Five Changes to How Politicians Are Prosecuted

Greg Abbott called on the 2015 Legislature to reform itself with new ethics laws, and reform it did: It created one set of procedures for politicians and another for everybody else. This story is part of our 31 Days, 31 Ways series.

 Bob Daemmrich

Throughout August, The Texas Tribune will feature 31 ways Texans' lives will change because of new laws that take effect Sept. 1. Check out our story calendar for more.

Gov. Greg Abbott called on the 2015 Texas Legislature to reform itself with new ethics laws, and reform it did — at least when it came to creating one set of procedures for politicians and bureaucrats and another one for everybody else.

The reforms are contained in a new law changing the way state public corruption cases will be handled in the criminal justice system.

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Known as House Bill 1690, it takes effect Sept. 1 and will radically modify the way Texas elected officials and state employees are investigated and prosecuted for corruption stemming from their government jobs, such as bribery, misuse of campaign funds and public coercion.

Here are five key changes under HB 1690 — and the corresponding provisions in the Texas state budget: 

Carve-out:

The law specifically creates a new category of defendant — “state officers” and “state employees” — and carves out new procedures for investigating and prosecuting them when they allegedly misuse their government position or commit so-called “offenses against public administration,” such as influence peddling and abuse of power.

Included in the new class of defendant are employees of state agencies, the statewide courts and courts of appeals, legislative officers, gubernatorial appointees and, of course, any state elected official. 

Venue:

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In nearly every criminal case in Texas, venue — the place where an investigation and trial takes place — is established in the county where the crime allegedly occurred. In fact, the law says that if there’s confusion about proper venue, it goes to the county “in which the offense was committed.”

The new law changes that concept for elected officials and state employees. Now, when there are alleged crimes involving public corruption among this special class of defendant, the case will be transferred to the person’s county of residence, defined as the place where he or she claims a homestead.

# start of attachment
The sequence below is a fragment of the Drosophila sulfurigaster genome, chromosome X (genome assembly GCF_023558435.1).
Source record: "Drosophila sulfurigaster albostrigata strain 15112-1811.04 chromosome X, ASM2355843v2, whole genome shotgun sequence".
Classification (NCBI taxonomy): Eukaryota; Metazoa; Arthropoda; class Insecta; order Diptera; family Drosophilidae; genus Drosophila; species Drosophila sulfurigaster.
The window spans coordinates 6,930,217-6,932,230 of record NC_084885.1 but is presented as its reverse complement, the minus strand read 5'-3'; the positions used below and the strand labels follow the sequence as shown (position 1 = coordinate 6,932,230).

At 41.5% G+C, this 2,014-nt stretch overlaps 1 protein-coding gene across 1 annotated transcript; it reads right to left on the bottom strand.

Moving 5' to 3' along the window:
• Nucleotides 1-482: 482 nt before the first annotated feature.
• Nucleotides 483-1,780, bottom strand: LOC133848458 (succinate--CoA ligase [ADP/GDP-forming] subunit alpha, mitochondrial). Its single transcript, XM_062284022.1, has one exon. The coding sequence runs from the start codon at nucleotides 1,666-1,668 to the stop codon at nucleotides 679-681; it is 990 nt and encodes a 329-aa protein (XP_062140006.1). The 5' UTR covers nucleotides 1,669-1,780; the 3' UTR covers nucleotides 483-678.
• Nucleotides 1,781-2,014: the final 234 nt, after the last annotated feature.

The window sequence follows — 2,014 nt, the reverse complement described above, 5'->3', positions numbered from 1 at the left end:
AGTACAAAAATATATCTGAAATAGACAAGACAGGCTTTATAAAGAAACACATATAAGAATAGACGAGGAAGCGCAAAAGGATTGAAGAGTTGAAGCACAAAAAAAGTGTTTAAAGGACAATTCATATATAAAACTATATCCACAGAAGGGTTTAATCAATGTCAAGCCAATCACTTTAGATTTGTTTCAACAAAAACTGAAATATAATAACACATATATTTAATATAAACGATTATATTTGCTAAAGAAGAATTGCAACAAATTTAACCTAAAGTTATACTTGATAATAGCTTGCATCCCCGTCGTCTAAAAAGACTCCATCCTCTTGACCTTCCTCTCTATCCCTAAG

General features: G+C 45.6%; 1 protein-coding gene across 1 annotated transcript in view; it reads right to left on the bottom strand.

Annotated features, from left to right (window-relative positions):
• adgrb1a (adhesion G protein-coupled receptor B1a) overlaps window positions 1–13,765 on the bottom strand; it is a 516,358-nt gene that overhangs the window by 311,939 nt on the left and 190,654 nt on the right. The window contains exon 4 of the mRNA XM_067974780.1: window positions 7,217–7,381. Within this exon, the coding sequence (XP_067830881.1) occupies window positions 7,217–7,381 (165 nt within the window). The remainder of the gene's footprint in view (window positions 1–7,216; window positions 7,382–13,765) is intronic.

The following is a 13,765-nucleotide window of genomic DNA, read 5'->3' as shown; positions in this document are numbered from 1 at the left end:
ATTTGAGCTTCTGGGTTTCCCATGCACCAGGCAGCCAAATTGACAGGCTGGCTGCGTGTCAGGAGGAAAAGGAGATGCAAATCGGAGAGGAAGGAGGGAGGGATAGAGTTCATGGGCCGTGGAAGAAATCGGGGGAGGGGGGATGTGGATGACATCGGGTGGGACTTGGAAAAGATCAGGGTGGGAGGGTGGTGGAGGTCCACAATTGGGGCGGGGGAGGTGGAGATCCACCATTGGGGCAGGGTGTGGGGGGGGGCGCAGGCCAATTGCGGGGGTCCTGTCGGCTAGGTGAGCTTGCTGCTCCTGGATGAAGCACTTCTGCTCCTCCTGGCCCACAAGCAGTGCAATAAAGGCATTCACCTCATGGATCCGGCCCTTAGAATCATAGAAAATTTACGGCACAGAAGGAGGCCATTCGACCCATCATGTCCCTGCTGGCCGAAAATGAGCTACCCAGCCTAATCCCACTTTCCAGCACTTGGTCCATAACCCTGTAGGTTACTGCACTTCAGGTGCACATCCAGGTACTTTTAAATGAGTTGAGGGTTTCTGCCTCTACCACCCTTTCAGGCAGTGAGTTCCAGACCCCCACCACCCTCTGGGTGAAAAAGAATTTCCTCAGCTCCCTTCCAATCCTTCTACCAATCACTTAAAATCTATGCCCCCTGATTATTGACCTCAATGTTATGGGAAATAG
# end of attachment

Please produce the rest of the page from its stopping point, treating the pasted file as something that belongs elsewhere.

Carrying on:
Public Integrity Unit:

Before HB 1690, the Travis County public integrity unit handled investigations and prosecutions of public corruption committed in the state capital. Under the new law, pushed by Republican leaders who criticized the Democrat-controlled unit as poorly run and overly partisan, the initial investigations will be handled by a newly established public integrity unit under the Texas Rangers, a division of the Texas Department of Public Safety.

When the new white-collar crimes unit finds credible allegations of public corruption, the Rangers will refer the case to the appropriate prosecutor in the county of residence of the politicians and bureaucrats under investigation.

Budget:

The Legislature wiped out the funding that used to go to the public integrity unit of the Travis County district attorney’s office to pursue corruption prosecutions. Lawmakers did not specifically appropriate funds for a separate corruption investigations unit inside the Texas Rangers, but they did provide $500,000 over the next two years to handle certain travel costs and other expenses related to investigating and prosecuting the cases.

Recusal:

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The new law envisions the scenario in which a prosecuting attorney — say, a friend or close ally of the accused politician — might have a conflict of interest and need to step aside. In the case that a prosecutor presents a recusal notice, the presiding judge in the particular region, as designated by the state judiciary, appoints a special prosecutor from another county to handle the case.